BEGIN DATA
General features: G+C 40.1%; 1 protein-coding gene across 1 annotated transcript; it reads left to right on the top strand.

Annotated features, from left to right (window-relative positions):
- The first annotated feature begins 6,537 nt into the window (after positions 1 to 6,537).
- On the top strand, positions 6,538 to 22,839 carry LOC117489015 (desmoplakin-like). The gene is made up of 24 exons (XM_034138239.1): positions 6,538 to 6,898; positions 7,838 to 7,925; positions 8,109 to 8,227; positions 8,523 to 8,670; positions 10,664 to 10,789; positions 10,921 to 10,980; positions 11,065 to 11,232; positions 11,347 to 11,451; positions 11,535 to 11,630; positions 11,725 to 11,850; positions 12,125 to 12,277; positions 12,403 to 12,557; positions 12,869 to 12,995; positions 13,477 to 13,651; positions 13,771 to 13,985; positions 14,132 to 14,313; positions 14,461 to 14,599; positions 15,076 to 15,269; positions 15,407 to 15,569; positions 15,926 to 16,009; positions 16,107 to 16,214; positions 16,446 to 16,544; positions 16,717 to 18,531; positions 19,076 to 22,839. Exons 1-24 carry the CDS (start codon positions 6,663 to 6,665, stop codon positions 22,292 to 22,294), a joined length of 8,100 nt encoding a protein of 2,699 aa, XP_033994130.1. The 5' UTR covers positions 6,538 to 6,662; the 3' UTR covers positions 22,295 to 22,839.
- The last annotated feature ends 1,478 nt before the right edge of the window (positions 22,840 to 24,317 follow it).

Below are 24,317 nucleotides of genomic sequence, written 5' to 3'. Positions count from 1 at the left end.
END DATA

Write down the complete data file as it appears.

General features: G+C 40.1%; 1 protein-coding gene across 1 annotated transcript; it reads left to right on the top strand.

Annotated features, from left to right (window-relative positions):
- The first annotated feature begins 6,537 nt into the window (after positions 1 to 6,537).
- On the top strand, positions 6,538 to 22,839 carry LOC117489015 (desmoplakin-like). The gene is made up of 24 exons (XM_034138239.1): positions 6,538 to 6,898; positions 7,838 to 7,925; positions 8,109 to 8,227; positions 8,523 to 8,670; positions 10,664 to 10,789; positions 10,921 to 10,980; positions 11,065 to 11,232; positions 11,347 to 11,451; positions 11,535 to 11,630; positions 11,725 to 11,850; positions 12,125 to 12,277; positions 12,403 to 12,557; positions 12,869 to 12,995; positions 13,477 to 13,651; positions 13,771 to 13,985; positions 14,132 to 14,313; positions 14,461 to 14,599; positions 15,076 to 15,269; positions 15,407 to 15,569; positions 15,926 to 16,009; positions 16,107 to 16,214; positions 16,446 to 16,544; positions 16,717 to 18,531; positions 19,076 to 22,839. Exons 1-24 carry the CDS (start codon positions 6,663 to 6,665, stop codon positions 22,292 to 22,294), a joined length of 8,100 nt encoding a protein of 2,699 aa, XP_033994130.1. The 5' UTR covers positions 6,538 to 6,662; the 3' UTR covers positions 22,295 to 22,839.
- The last annotated feature ends 1,478 nt before the right edge of the window (positions 22,840 to 24,317 follow it).

Below are 24,317 nucleotides of genomic sequence, written 5' to 3'. Positions count from 1 at the left end.